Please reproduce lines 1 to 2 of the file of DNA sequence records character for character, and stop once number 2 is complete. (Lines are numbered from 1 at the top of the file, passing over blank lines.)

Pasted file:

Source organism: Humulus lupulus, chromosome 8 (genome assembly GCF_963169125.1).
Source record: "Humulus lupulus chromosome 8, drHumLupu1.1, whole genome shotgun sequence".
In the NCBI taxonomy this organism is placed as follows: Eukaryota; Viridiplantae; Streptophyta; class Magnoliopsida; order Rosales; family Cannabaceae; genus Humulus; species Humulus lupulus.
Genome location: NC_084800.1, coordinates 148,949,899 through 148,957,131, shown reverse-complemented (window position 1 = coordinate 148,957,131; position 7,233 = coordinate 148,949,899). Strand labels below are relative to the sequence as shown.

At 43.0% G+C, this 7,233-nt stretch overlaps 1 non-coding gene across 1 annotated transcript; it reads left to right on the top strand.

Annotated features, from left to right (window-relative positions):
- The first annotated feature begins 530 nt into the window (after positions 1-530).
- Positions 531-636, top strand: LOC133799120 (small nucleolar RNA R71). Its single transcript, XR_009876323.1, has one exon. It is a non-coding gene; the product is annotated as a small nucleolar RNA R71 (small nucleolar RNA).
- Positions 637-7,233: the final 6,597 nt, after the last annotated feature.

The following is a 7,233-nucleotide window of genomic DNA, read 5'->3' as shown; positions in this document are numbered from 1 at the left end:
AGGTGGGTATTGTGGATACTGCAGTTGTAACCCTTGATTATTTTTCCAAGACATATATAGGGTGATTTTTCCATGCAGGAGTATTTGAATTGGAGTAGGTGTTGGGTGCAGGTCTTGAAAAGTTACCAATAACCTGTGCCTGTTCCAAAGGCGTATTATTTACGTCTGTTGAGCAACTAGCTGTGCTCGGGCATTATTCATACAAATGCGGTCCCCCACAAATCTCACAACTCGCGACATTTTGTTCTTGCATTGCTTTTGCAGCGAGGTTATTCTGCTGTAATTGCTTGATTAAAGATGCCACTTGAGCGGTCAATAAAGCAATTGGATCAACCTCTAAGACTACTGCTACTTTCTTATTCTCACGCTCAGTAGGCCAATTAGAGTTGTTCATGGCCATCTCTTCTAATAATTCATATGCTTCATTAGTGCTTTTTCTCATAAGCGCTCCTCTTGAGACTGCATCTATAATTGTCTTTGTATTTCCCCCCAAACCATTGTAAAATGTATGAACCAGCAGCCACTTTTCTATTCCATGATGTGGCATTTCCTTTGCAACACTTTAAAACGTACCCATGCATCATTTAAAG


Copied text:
Source organism: Humulus lupulus, chromosome 8 (genome assembly GCF_963169125.1).
Source record: "Humulus lupulus chromosome 8, drHumLupu1.1, whole genome shotgun sequence".